• Timelines of Creativity: A Study of Intellectual Innovators in Information Science

      Cronin, Blaise; Meho, Lokman I. (2007)
      We explore the relationship between creativity and both chronological and professional age in information science using a novel bibliometric approach that allows us to capture the shape of a scholar's career. Our approach draws on Galenson's (2006) analyses of artistic creativity, notably his distinction between conceptual and experimental innovation, and also Lehman's (1953) seminal study of the relationship between stage of career and outstanding performance. The data presented here suggest that creativity is expressed in different ways, at different times and with different intensities in academic information science.
    • TIMS: A framework for the design of usable electronic text

      Dillon, Andrew; van Oostendorp, Herre; de Mul, Sjaak (Norwood, NJ: Ablex, 1996)
      This item is not the definitive copy. Please use the following citation when referencing this material: Dillon, A. (1996) TIMS: A framework for the design of usable electronic text. In: H. van Oostendorp and S. de Mul (eds.) Cognitive Aspects of Electronic Text Processing. Norwood NJ: Ablex, 99-120. Introduction: Despite the claims and the promises, the hype and the visions, the reality of electronic text is far less impressive than the rhetoric that surrounds it. Internet, World Wide Webs, MOSAIC, e-journals, word processors, and of course, hypertext are all pushed forward as examples of this triumph of technology, this liberation of the human reader and writer, this future of unlimited information for everyone. Yet, for all this, as has been outlined in detail elsewhere (see e.g., Dillon 1994), the typical reader of an electronic information source will likely suffer loss of orientation, lower reading speeds, and possibly greater fatigue than the typical reader of a paper document for few demonstrable benefits.
    • Tool or Sign? Negotiated Learning and Socialization Process in the Students' Perceptions of Technology in the Digital Library Classroom

      Dalbello, Marija; Covi, Lisa; Rea, Zajda (James Nicholas Publishers, 2003)
      This study explores the learning process in a group, focusing on novice users of technology, by observing how they build frameworks for deep and strategic learning, the role of the communities of practice and the role of existing learning style as a context for learning. A group of LIS students in a digital library classroom was selected for the study. A pre- and post-test questionnaire and a recorded interview (where students described their experiences of achieving technological proficiency in the course) provided the data for the study. We observed that students provided narratives in which they negotiated the role of technology as tool for digital librarianship. The learning process involved interpretation and repositioning of the learning subjects. The loci of control provided the perceived membership in librarianship as a community of practice and their personal experience. The discourses created by the students emerged in relation to regulative contexts that they perceived from their position, notably the expectations of the marketplace and the profession. The personal experience involved the language of the learning contexts (music, art) that students were familiar with.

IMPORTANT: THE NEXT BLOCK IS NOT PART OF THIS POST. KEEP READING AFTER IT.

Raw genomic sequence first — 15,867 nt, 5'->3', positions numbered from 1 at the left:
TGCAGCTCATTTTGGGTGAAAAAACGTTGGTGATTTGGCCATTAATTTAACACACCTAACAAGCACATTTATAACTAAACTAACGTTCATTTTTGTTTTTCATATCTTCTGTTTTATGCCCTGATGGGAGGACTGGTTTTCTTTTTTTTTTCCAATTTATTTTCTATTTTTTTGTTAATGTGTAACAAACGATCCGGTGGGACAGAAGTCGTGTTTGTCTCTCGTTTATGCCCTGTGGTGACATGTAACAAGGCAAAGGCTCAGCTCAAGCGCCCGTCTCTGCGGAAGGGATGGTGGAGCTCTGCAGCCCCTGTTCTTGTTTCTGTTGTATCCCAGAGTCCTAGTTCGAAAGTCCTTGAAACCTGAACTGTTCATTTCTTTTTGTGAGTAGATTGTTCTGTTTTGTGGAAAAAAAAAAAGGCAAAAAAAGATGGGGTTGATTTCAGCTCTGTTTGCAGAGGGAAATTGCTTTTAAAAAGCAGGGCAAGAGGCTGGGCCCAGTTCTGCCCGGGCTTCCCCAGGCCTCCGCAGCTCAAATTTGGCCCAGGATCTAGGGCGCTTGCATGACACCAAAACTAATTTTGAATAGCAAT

• Toolbox: IRLS 401/501, Knowledge Structures

      Coleman, Anita Sundaram (2001)
      This lists references and resources (mostly on the Internet) that are used in support of graduate instruction in the area of Organization of Information.
    • @toread and Cool: Tagging for Time, Task and Emotion

      Kipp, Margaret E. I. (2006)
      Social Classification or tagging is increasingly a subject of interest in library and information science (and related fields) as social bookmarking tools such as del.icio.us have become increasingly popular. Simple visualisations such as sorting tags by frequency or displaying tag clouds in which tag size denotes popularity suggest that tagging systems form interesting new taxonomies or folksonomies of related terms. This study examines these tagging systems seeking elements of convergence and divergence with traditional cataloguing and classification theory and practice. This study examines the use of unusual tags which do not fit the mould of traditional cataloguing and classification, namely, that they are not subject related. These tags include two major categories: affective (emotional) tags, time and task related tags. Examples of affective tags include interesting, fun and cool. Examples of time and task related tags include @toread, todo, and tobuy. Data has been collected from del.icio.us, citeulike and connotea via python scripts designed to gather information on specific tags or URLs. The data used for this study is part of a larger study by Kipp and Campbell (2006) examining patterns in tagging. Analysis of this data showed approximately 16% of tags were time and task related. Time and task or affective tags were located in multidimensional scaling graphs of cotag (coword) data. (Kipp and Campbell 2006) Many users of del.icio.us, citeulike and connotea appear to want to store more than just the subject of the documents they are bookmarking. Tags such as @toread, tobuy, todo, fun and cool suggest that users see their relationship to these documents in different ways. While the latter tags express an emotional connection to the document, the former show evidence of a desire to attach personal information management information to documents. This desire to combine personal information management and document classification echoes findings in document use research at Xerox in which users categorised items in order to better understand their relationship to other items and to tasks the users wished to perform. (Sellen and Harper 2002) A large part of library science research is involved in the examination of how users seek and use information. Another important aspect of this is how they relate to information. (Bates 1998, 1048) Findings from this study suggest that users relate information to time related tasks, activities and their own emotional reactions. This poster was presented at 17th Annual SIG/CR Classification Research Workshop part of the Annual Meeting of the American Society for Information Science and Technology (ASIST), November 4, 2006, Austin, Texas